The spotted seal phoca largha exhibit at the Shinagawa aquarium in Tokyo, Japan, offers great visitor views thanks to two 360-degree glass tunnels, and a large step-in all glass cylinder. There is also a flat acrylic glass panel of about 4 meter length and 2.20 meter height, and two hemisphere-shaped viewing windows. All transparent elements are made of acrylic except for the tunnel floor, which is made of glass.
For the seals I would have liked to see more water surface area, possibly with some water movement (wave machine or jets), and a larger beach area, but otherwise this exhibit had a lot going for the animals: exposure to the outdoors, and it is probably the deepest seal exhibit that I have seen in my life.
Here is a link to a video that gives a quick overview of the lower part of the exhibit.
And another one:
Here I am standing in front of the flat panel looking into the exhibit. There is a 360 degree viewing tunnel to either side, and two hemisphere windows straight ahead in the rockwork.
I'm following a seal around.
Stroller in the tunnel - above
The tunnel is not round but elliptic, which I think led to less distortion if looked straight at it. It also was good because there was no risk of hitting your head against the glass, or having to make it unnecessarily large because of the head height. Click on photo to enlarge.
Step-in cylinder - above
Here I am standing in the center of the exhibit in a room with glass all round and above except where the two 360 degree viewing tunnel connect. You can see the concrete support structure for the tunnel on the right (black). The ceiling is slightly tilted - you can't see it well in the photo, or even notice it while visiting, but when I reached up I could tell that the ceiling was from about 2 meters to 2.2 meters on the high end near where the two 360 viewing tunnel connect.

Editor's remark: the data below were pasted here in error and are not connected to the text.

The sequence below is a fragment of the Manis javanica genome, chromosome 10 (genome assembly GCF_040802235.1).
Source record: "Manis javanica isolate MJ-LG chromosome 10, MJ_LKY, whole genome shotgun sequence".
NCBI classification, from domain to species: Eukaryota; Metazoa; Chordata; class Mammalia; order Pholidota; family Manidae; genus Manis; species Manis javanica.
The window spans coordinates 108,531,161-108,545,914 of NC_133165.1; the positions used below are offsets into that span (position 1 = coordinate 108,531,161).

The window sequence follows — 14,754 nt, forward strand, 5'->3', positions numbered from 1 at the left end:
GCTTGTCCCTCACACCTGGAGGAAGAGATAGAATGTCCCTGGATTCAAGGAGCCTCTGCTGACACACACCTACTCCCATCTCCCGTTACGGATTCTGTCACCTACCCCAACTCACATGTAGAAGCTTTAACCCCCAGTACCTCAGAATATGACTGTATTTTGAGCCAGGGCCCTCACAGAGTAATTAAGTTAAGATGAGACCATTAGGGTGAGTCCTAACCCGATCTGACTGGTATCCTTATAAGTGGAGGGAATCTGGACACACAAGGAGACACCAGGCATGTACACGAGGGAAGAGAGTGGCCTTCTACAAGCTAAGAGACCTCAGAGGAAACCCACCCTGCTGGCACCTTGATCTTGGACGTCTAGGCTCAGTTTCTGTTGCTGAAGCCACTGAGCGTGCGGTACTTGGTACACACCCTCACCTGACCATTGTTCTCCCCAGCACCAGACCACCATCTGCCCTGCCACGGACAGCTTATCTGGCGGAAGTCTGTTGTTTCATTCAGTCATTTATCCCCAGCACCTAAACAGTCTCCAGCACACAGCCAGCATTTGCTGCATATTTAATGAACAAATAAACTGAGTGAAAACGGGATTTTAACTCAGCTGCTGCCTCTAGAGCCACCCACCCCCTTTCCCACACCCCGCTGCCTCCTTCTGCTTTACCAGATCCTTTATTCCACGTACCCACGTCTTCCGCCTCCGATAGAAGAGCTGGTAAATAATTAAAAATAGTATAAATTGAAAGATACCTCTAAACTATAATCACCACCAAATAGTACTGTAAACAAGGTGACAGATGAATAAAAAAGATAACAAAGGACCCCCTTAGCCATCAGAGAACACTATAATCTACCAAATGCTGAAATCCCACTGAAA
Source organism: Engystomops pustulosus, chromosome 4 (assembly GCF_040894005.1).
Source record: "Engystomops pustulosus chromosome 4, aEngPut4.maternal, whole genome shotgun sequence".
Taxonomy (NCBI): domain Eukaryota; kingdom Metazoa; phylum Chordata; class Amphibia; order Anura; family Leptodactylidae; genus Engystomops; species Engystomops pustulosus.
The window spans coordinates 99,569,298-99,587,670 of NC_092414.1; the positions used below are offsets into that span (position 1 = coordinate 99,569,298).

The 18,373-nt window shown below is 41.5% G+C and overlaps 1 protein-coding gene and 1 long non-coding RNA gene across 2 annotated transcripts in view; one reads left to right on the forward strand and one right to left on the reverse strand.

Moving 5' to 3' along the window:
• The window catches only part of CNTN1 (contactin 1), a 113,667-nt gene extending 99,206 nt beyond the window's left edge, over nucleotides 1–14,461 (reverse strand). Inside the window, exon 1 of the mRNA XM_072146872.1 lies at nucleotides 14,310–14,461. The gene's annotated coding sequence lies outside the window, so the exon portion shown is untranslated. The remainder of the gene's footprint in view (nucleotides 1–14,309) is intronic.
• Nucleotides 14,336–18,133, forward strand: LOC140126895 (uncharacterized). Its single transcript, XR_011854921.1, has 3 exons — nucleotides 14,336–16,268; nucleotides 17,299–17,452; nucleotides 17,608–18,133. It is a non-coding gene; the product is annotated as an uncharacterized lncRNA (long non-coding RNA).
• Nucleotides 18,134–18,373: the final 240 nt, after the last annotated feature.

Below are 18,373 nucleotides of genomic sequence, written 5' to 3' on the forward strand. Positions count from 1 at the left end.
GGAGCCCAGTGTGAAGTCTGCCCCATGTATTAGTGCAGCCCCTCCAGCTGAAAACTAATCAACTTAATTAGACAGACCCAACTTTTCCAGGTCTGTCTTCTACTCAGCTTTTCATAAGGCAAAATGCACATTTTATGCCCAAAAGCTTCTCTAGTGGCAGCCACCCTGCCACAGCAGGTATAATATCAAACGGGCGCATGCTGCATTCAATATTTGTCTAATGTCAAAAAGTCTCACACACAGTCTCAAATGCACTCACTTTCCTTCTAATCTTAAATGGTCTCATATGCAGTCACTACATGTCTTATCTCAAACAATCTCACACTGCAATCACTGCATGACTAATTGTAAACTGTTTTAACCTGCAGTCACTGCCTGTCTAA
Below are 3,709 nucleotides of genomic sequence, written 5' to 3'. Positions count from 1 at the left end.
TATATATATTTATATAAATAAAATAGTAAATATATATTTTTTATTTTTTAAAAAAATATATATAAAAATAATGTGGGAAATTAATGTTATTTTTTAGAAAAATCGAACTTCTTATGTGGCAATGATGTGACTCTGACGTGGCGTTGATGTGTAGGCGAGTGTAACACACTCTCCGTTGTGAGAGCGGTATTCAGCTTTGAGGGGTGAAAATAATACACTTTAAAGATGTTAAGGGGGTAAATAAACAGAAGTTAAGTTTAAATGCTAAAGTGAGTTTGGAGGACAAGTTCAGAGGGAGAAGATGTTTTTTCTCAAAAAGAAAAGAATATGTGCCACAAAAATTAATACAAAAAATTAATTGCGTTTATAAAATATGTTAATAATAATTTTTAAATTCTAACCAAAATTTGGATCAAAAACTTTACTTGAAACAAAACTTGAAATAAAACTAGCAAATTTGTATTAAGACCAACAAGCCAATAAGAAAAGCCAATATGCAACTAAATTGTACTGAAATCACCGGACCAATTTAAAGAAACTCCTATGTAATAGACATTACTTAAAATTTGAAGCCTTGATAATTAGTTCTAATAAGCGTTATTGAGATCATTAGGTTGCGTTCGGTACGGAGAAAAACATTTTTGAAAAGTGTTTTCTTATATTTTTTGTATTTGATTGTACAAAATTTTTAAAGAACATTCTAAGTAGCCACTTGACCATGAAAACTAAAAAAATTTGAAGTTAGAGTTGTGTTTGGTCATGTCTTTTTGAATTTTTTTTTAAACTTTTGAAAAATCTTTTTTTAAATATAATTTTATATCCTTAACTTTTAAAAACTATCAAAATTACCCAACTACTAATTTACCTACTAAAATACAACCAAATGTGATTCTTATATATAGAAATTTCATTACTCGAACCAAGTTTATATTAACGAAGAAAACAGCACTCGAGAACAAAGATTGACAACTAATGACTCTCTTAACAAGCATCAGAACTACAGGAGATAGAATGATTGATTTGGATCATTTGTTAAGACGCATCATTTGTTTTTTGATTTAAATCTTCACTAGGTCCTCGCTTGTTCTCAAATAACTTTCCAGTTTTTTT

Kid on glass floor - above
A kid is standing on glass. The surface has some anti-slip feature. I'll post detail photos soon.
The layout and the viewing would make this a great penguin exhibit. The only problem is the height difference between above and below water viewing. At the Shinagawa Aquarium they solved this with a staircase for the main visitor flow and an elevator for wheelchairs and strollers. The day I was visiting, on a Sunday afternoon in April, it worked quite well but neither solution is ideal for large crowds.
A bubble machine doesn't sound very exciting and yet I thought here at the Shinagawa seal tank it was effective, inciting and mesmerizing. Adding a nice touch to the tank. The machine throws out bubbles that if the water is calm turn into beautiful circles on their way up. And every other minutes it erupts with a bubble curtain. Best of all: I can't imagine this being expensive or high maintenance.
When I was there the seals where so active that most bubble circles broke up pretty fast - but who cares if you get to see beautiful seals zooming by. But when there was a moment of calm it gave you something else to look at until the next animal came racing around.
I found a video below, done by slaiyee that gives you a good impression of the bubble machine.
There are lot more details and other features to this exhibit. I will post them within the next couple days.